In AD 180, Hispano-Roman General Maximus Decimus Meridius leads the Roman army to a decisive victory against the Germanic tribes near Vindobona on the northern frontier. Now weary of battle, Maximus only desires to retire to his Spanish farm estate. But Emperor Marcus Aurelius tells him that his own son and heir, Commodus, is unfit to rule and that he will appoint Maximus as regent to help save Rome from corruption. When the Emperor reveals his plan to his son, Commodus murders him in a fit of rage.
Commodus announces he is the new Emperor and asks Maximus for his loyalty. When the general refuses, he is arrested by his officers and is sentenced to death at dawn. Maximus kills his captors and rides for his farm. However, he arrives too late, and finds it destroyed and his family murdered, by Commodus’ orders. Maximus buries his wife and son, and then collapses from his wounds and grief. He is found by slavers who take him to Zucchabar, a colonia in the Roman North African province of Mauretania Caesariensis, where he is sold to a lanista (gladiator trainer) named Proximo.
Although reluctant at first, Maximus fights in local tournaments and makes friends with two other gladiators: Juba, a Numidian who holds onto Maximus’s figurines of his wife and child, and Hagen, a German. As he wins every match because of his military skills and indifference to death, he gains fame and recognition. But Proximo, who reveals that he himself was once a gladiator who fought well enough to be given his freedom, advises Maximus that being a good killer is not enough; a good gladiator is one who can “win the crowd”. Proximo encourages Maximus to go to Rome and fight in the Colosseum, because Commodus has organized 150 days of games. He could then use the power he commands in the arena as leverage against the Emperor.
Maximus’ first gladiatorial combat in the Colosseum is a re-enactment of the Roman victory over Carthage at the Battle of Zama. Although the gladiators (portraying the Carthaginians) are expected to be massacred, Maximus leads them to victory over the legionaries of Scipio Africanus. This prompts a surprised and delighted Commodus to enter the arena to offer his personal congratulations. When the emperor’s young nephew, Lucius, also joins them, Maximus decides not to kill Commodus. Instead he reveals himself and vows to have vengeance. The Praetorian Guard is ordered to attack but this angers the crowd. Under pressure to keep the mob of Rome happy, Commodus angrily relents.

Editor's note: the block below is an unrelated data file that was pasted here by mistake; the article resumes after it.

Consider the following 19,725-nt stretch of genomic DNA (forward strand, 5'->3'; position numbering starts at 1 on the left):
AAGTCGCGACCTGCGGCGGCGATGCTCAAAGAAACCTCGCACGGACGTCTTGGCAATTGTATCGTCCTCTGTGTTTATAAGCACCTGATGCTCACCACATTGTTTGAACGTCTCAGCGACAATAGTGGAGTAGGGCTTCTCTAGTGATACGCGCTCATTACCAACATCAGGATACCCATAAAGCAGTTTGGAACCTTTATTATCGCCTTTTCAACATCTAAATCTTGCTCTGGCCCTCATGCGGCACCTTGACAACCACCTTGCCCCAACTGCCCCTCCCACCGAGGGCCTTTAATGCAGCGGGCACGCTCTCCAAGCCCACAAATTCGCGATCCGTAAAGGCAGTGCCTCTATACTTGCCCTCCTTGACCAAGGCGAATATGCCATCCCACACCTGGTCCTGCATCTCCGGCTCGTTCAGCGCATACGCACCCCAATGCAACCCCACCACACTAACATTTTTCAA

Maximus’ next fight is a victory against a large undefeated gladiator. Despite Commodus’s orders to kill the loser, Maximus spares his defeated opponent’s life. This defiance earns him the nickname “Maximus the Merciful” and more cheers of adulation. Angered at this outcome, Commodus enters the arena to taunt Maximus about his family’s death. But the gladiator turns his back and walks away, another defiant act that is making him more popular than the Emperor.
Maximus discovers from Cicero, his ex-orderly, that his former legions remain loyal. Lucilla, Commodus’ sister, and Gracchus, from the Senate, meet secretly with Maximus. He obtains their promise to help him escape Rome, rejoin his soldiers, topple Commodus by force, and hand power back to the Roman Senate. However, Commodus learns of the plot from Lucilla by threatening her son Lucius. The Praetorian Guard arrest Gracchus while others are sent to the gladiators’ barracks. Maximus escapes after Proximo and his men (including Hagen) sacrifice themselves. But at the rendezvous point, Maximus is captured and Cicero is killed.